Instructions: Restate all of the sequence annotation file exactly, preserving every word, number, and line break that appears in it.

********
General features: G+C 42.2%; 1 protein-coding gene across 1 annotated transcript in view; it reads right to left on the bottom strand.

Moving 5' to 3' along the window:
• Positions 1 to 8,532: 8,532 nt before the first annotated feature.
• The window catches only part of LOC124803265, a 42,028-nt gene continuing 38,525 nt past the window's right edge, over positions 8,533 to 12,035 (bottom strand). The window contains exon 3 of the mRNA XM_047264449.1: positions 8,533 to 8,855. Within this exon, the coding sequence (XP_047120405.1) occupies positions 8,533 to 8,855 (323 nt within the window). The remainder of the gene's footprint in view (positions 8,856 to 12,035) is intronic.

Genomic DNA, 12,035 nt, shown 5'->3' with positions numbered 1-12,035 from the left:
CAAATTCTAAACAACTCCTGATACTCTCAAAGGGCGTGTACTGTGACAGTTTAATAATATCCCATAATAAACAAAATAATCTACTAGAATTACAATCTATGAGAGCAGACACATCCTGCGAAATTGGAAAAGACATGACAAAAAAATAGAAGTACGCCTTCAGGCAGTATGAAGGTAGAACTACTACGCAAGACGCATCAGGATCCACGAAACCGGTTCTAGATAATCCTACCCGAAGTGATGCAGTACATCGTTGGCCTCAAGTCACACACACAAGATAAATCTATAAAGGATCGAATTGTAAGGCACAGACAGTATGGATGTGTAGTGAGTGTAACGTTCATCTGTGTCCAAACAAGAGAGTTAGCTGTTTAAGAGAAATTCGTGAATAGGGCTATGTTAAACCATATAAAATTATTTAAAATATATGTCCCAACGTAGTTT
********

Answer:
General features: G+C 42.2%; 1 protein-coding gene across 1 annotated transcript in view; it reads right to left on the bottom strand.

Moving 5' to 3' along the window:
• Positions 1 to 8,532: 8,532 nt before the first annotated feature.
• The window catches only part of LOC124803265, a 42,028-nt gene continuing 38,525 nt past the window's right edge, over positions 8,533 to 12,035 (bottom strand). The window contains exon 3 of the mRNA XM_047264449.1: positions 8,533 to 8,855. Within this exon, the coding sequence (XP_047120405.1) occupies positions 8,533 to 8,855 (323 nt within the window). The remainder of the gene's footprint in view (positions 8,856 to 12,035) is intronic.

Genomic DNA, 12,035 nt, shown 5'->3' with positions numbered 1-12,035 from the left:
CAAATTCTAAACAACTCCTGATACTCTCAAAGGGCGTGTACTGTGACAGTTTAATAATATCCCATAATAAACAAAATAATCTACTAGAATTACAATCTATGAGAGCAGACACATCCTGCGAAATTGGAAAAGACATGACAAAAAAATAGAAGTACGCCTTCAGGCAGTATGAAGGTAGAACTACTACGCAAGACGCATCAGGATCCACGAAACCGGTTCTAGATAATCCTACCCGAAGTGATGCAGTACATCGTTGGCCTCAAGTCACACACACAAGATAAATCTATAAAGGATCGAATTGTAAGGCACAGACAGTATGGATGTGTAGTGAGTGTAACGTTCATCTGTGTCCAAACAAGAGAGTTAGCTGTTTAAGAGAAATTCGTGAATAGGGCTATGTTAAACCATATAAAATTATTTAAAATATATGTCCCAACGTAGTTT